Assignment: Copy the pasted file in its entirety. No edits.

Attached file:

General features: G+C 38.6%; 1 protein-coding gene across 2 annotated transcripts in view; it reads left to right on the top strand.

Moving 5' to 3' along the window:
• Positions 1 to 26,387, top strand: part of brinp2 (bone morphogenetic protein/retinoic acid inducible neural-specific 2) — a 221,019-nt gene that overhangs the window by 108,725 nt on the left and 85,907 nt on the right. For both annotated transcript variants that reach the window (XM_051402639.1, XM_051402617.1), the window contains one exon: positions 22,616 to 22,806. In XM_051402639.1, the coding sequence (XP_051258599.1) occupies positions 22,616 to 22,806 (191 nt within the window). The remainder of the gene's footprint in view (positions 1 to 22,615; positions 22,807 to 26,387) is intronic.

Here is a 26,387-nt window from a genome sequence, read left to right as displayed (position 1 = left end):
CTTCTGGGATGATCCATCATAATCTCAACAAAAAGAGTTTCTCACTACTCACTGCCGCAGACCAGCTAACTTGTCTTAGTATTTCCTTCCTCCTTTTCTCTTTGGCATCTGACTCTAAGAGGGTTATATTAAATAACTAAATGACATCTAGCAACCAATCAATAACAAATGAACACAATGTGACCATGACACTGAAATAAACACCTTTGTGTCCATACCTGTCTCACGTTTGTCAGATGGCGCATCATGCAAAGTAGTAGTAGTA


General features: G+C 38.6%; 1 protein-coding gene across 2 annotated transcripts in view; it reads left to right on the top strand.

Moving 5' to 3' along the window:
• Positions 1 to 26,387, top strand: part of brinp2 (bone morphogenetic protein/retinoic acid inducible neural-specific 2) — a 221,019-nt gene that overhangs the window by 108,725 nt on the left and 85,907 nt on the right. For both annotated transcript variants that reach the window (XM_051402639.1, XM_051402617.1), the window contains one exon: positions 22,616 to 22,806. In XM_051402639.1, the coding sequence (XP_051258599.1) occupies positions 22,616 to 22,806 (191 nt within the window). The remainder of the gene's footprint in view (positions 1 to 22,615; positions 22,807 to 26,387) is intronic.

Here is a 26,387-nt window from a genome sequence, read left to right as displayed (position 1 = left end):
CTTCTGGGATGATCCATCATAATCTCAACAAAAAGAGTTTCTCACTACTCACTGCCGCAGACCAGCTAACTTGTCTTAGTATTTCCTTCCTCCTTTTCTCTTTGGCATCTGACTCTAAGAGGGTTATATTAAATAACTAAATGACATCTAGCAACCAATCAATAACAAATGAACACAATGTGACCATGACACTGAAATAAACACCTTTGTGTCCATACCTGTCTCACGTTTGTCAGATGGCGCATCATGCAAAGTAGTAGTAGTA